Isuzu Diesel Reaffirms Commitment To Agricultural Innovation

Isuzu Diesel engines will be the force behind a revolutionary new crop harvesting invention with new developers recently confirming their support for the motor.

A family trust, headed by 25-year-old Western Australian diesel mechanic Kevin Crane, purchased CGS Engineering earlier this year, and with it the contract to commercialise the Harrington Seed Destructor.

A uniquely Australian invention that destroys weed seeds during harvest, the project is funded and run by the Grain Research and Development Corporation (GRDC), owners of the destructor’s patent.

Mr Crane says upon taking over the project he looked into other engine options, but continued to use the 200 horsepower 4HK1 diesel engine because “it’s a good motor”.

“They’re excellent engines, really simple to install, and they have good remote control systems,” Mr Crane said. “When we took over the project, the GRDC said as long as we’re happy relying on Isuzu diesel engines then we should continue to use them – so we did.”

Since then, his team has redesigned the entire engine bay so now everything is bought from Isuzu and is bolted in with ease.

“Use of the 4HK1 diesel engine has led to a significant reduction in vibration compared to previous models used, putting us that one step closer to commercialisation,” Mr Crane said.

Engine modifications, including bigger holes in the radiator and a larger air filter, have assisted the team to increase airflow and prevent blockages in the dry and dusty conditions.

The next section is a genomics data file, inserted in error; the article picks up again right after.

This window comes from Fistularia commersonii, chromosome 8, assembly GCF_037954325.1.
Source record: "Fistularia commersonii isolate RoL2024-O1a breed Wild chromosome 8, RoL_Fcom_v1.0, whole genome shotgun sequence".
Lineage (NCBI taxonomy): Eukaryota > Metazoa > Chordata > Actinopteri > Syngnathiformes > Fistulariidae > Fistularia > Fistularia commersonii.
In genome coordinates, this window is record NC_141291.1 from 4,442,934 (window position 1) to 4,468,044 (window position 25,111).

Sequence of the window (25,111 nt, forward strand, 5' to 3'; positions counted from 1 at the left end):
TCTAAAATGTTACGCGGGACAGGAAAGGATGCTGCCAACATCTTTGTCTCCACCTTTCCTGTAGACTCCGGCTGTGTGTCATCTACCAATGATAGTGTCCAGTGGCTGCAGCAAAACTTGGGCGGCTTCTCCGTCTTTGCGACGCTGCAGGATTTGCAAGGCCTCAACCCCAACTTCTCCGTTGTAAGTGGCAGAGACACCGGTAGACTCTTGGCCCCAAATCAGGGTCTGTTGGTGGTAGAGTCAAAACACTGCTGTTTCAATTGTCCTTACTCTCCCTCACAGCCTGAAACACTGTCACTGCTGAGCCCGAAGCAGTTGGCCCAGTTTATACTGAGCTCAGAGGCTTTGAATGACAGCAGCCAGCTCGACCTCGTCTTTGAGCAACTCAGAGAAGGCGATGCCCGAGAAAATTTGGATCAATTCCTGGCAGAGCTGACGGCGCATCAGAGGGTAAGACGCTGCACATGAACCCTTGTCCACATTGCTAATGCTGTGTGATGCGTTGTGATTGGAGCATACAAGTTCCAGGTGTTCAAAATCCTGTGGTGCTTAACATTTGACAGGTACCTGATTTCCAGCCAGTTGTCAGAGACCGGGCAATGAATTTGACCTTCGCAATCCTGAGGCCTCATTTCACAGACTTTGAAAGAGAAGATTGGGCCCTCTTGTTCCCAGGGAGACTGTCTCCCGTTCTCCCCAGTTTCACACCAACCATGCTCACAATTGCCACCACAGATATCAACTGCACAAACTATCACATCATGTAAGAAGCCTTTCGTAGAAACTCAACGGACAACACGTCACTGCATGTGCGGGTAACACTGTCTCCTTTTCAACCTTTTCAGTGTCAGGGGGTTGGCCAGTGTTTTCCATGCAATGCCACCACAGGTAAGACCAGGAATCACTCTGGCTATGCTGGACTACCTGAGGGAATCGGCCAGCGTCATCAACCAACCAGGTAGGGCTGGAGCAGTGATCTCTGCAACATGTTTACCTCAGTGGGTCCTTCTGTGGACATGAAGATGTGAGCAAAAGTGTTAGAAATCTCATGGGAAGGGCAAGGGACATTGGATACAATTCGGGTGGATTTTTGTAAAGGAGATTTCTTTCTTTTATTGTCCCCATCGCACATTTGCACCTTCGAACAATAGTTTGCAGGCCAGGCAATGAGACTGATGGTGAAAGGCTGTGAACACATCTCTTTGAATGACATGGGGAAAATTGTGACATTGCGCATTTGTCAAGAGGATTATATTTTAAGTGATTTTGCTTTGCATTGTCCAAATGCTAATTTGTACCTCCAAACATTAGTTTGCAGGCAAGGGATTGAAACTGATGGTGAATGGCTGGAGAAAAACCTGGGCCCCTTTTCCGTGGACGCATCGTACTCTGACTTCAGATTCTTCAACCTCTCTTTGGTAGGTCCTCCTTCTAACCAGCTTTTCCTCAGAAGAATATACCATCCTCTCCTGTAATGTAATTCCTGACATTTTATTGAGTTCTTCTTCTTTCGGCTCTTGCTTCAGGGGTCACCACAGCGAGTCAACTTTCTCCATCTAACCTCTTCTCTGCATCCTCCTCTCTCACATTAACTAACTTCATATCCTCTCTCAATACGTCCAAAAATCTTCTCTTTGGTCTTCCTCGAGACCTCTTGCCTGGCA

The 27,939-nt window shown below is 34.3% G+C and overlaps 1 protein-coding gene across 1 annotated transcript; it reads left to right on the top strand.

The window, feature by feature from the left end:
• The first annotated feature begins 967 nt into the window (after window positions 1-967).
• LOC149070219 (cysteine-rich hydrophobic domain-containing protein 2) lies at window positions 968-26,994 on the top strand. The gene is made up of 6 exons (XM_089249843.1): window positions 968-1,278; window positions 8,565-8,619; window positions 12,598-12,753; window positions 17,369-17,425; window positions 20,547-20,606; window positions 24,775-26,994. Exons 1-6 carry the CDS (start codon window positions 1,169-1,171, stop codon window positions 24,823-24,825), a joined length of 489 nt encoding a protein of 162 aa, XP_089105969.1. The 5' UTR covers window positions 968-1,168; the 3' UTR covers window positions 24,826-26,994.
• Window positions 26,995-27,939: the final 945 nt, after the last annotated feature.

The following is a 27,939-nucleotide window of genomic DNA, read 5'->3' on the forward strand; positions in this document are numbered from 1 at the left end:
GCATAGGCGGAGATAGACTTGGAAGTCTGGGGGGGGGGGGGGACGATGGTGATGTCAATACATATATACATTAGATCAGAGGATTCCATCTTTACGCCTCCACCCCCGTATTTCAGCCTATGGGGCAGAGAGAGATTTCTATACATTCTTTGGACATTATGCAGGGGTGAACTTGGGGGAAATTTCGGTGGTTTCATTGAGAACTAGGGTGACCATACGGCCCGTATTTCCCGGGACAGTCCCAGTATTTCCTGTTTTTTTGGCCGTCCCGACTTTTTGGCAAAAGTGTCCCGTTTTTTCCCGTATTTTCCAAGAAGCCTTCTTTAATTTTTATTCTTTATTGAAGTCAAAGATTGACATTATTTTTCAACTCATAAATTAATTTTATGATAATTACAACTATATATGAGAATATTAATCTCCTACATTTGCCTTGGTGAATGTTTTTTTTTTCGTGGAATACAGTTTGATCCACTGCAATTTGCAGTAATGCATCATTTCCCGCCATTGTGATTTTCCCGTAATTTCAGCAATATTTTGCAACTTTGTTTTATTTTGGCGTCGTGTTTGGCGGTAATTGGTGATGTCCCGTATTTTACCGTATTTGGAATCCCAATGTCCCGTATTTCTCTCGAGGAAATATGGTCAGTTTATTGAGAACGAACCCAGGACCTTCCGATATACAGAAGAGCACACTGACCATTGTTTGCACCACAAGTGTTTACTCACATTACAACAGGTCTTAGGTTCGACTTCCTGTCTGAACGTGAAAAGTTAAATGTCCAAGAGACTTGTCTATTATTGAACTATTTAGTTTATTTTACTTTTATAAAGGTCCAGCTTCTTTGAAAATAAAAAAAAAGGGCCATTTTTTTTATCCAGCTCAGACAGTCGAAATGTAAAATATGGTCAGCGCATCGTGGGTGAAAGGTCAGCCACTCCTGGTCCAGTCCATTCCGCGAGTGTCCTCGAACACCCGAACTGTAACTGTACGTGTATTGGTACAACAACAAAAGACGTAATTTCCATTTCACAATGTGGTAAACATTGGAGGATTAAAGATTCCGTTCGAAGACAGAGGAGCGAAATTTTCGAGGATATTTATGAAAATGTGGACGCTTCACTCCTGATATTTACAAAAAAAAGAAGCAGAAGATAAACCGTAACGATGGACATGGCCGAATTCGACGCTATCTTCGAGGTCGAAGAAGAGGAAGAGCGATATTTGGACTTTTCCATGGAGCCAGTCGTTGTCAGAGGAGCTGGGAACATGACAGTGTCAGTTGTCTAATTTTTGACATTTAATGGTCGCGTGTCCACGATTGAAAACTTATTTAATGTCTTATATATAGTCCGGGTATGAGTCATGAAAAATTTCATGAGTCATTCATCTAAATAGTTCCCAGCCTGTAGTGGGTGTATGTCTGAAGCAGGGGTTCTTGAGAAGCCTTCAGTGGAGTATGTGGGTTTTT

Isuzu Industrial and Marine Engines Manager Dean Whitford is a key supporter of the project and is called upon to assist with engine modifications.

“Naturally there have been some hurdles along the way, particularly due to the harsh environment this equipment operates in, but we’ve been able to help them overcome these,” he said.

“It’s an exciting project to be involved in, one that will revolutionise crop management in this country.”

The Kojonup-based enterprise 256 km south-east of Perth, has four prototypes fitted with Isuzu engine technology.

In conjunction with the Western Australia Herbicide Resistance Initiative, testing is continuing in various locations including the state’s northern wheat belt.

Provided testing is successful, Mr Crane expects a limited commercial release of models to be available in two years.
See more about Isuzu Trucks in Australia, at http://www.isuzu.com.au/.

No comments: